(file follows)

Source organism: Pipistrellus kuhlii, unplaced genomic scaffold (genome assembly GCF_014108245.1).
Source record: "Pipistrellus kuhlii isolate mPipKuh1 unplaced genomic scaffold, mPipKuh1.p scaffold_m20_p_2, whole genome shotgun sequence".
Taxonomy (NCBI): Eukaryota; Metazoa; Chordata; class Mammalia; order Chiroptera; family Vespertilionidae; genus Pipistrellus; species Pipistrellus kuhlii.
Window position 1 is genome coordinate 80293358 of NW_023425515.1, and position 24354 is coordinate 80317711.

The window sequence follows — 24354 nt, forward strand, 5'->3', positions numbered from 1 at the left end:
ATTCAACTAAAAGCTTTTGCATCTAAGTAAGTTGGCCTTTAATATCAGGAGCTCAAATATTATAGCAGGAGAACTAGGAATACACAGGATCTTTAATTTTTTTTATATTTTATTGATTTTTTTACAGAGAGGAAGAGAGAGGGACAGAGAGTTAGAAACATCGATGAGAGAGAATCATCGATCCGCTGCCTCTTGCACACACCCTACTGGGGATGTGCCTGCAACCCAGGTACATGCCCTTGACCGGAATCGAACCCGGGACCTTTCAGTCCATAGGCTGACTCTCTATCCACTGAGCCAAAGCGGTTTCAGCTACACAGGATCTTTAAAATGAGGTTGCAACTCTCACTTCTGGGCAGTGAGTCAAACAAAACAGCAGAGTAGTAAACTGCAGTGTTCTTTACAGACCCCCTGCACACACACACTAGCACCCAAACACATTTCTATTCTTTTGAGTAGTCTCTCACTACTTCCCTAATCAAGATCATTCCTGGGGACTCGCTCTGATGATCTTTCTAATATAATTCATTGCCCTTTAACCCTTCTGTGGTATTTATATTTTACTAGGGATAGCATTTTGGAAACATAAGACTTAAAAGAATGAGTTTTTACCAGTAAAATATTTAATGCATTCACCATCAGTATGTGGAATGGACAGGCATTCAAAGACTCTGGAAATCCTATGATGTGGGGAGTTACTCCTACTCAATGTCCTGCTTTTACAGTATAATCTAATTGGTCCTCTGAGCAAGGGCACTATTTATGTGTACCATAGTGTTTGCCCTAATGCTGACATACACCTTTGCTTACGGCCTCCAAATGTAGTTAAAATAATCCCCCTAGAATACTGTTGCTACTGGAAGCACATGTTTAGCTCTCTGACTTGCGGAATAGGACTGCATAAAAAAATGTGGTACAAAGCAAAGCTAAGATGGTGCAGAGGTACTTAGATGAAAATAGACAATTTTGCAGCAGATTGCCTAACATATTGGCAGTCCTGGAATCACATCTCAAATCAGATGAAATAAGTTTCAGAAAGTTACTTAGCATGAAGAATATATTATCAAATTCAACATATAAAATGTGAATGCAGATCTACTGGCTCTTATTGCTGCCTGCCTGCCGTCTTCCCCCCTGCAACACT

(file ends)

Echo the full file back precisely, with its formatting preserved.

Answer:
Source organism: Pipistrellus kuhlii, unplaced genomic scaffold (genome assembly GCF_014108245.1).
Source record: "Pipistrellus kuhlii isolate mPipKuh1 unplaced genomic scaffold, mPipKuh1.p scaffold_m20_p_2, whole genome shotgun sequence".
Taxonomy (NCBI): Eukaryota; Metazoa; Chordata; class Mammalia; order Chiroptera; family Vespertilionidae; genus Pipistrellus; species Pipistrellus kuhlii.
Window position 1 is genome coordinate 80293358 of NW_023425515.1, and position 24354 is coordinate 80317711.

The window sequence follows — 24354 nt, forward strand, 5'->3', positions numbered from 1 at the left end:
ATTCAACTAAAAGCTTTTGCATCTAAGTAAGTTGGCCTTTAATATCAGGAGCTCAAATATTATAGCAGGAGAACTAGGAATACACAGGATCTTTAATTTTTTTTATATTTTATTGATTTTTTTACAGAGAGGAAGAGAGAGGGACAGAGAGTTAGAAACATCGATGAGAGAGAATCATCGATCCGCTGCCTCTTGCACACACCCTACTGGGGATGTGCCTGCAACCCAGGTACATGCCCTTGACCGGAATCGAACCCGGGACCTTTCAGTCCATAGGCTGACTCTCTATCCACTGAGCCAAAGCGGTTTCAGCTACACAGGATCTTTAAAATGAGGTTGCAACTCTCACTTCTGGGCAGTGAGTCAAACAAAACAGCAGAGTAGTAAACTGCAGTGTTCTTTACAGACCCCCTGCACACACACACTAGCACCCAAACACATTTCTATTCTTTTGAGTAGTCTCTCACTACTTCCCTAATCAAGATCATTCCTGGGGACTCGCTCTGATGATCTTTCTAATATAATTCATTGCCCTTTAACCCTTCTGTGGTATTTATATTTTACTAGGGATAGCATTTTGGAAACATAAGACTTAAAAGAATGAGTTTTTACCAGTAAAATATTTAATGCATTCACCATCAGTATGTGGAATGGACAGGCATTCAAAGACTCTGGAAATCCTATGATGTGGGGAGTTACTCCTACTCAATGTCCTGCTTTTACAGTATAATCTAATTGGTCCTCTGAGCAAGGGCACTATTTATGTGTACCATAGTGTTTGCCCTAATGCTGACATACACCTTTGCTTACGGCCTCCAAATGTAGTTAAAATAATCCCCCTAGAATACTGTTGCTACTGGAAGCACATGTTTAGCTCTCTGACTTGCGGAATAGGACTGCATAAAAAAATGTGGTACAAAGCAAAGCTAAGATGGTGCAGAGGTACTTAGATGAAAATAGACAATTTTGCAGCAGATTGCCTAACATATTGGCAGTCCTGGAATCACATCTCAAATCAGATGAAATAAGTTTCAGAAAGTTACTTAGCATGAAGAATATATTATCAAATTCAACATATAAAATGTGAATGCAGATCTACTGGCTCTTATTGCTGCCTGCCTGCCGTCTTCCCCCCTGCAACACT